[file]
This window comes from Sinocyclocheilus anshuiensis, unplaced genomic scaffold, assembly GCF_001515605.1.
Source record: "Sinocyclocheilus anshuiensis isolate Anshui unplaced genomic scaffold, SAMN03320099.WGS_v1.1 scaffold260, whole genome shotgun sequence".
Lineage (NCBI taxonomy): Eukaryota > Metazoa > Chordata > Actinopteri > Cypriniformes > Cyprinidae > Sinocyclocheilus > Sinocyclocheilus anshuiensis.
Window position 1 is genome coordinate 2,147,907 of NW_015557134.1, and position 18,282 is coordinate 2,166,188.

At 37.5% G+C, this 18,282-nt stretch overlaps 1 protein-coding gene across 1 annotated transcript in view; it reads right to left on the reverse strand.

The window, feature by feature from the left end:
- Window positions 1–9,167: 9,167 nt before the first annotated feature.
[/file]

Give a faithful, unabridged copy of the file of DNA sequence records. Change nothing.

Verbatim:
This window comes from Sinocyclocheilus anshuiensis, unplaced genomic scaffold, assembly GCF_001515605.1.
Source record: "Sinocyclocheilus anshuiensis isolate Anshui unplaced genomic scaffold, SAMN03320099.WGS_v1.1 scaffold260, whole genome shotgun sequence".
Lineage (NCBI taxonomy): Eukaryota > Metazoa > Chordata > Actinopteri > Cypriniformes > Cyprinidae > Sinocyclocheilus > Sinocyclocheilus anshuiensis.
Window position 1 is genome coordinate 2,147,907 of NW_015557134.1, and position 18,282 is coordinate 2,166,188.

At 37.5% G+C, this 18,282-nt stretch overlaps 1 protein-coding gene across 1 annotated transcript in view; it reads right to left on the reverse strand.

The window, feature by feature from the left end:
- Window positions 1–9,167: 9,167 nt before the first annotated feature.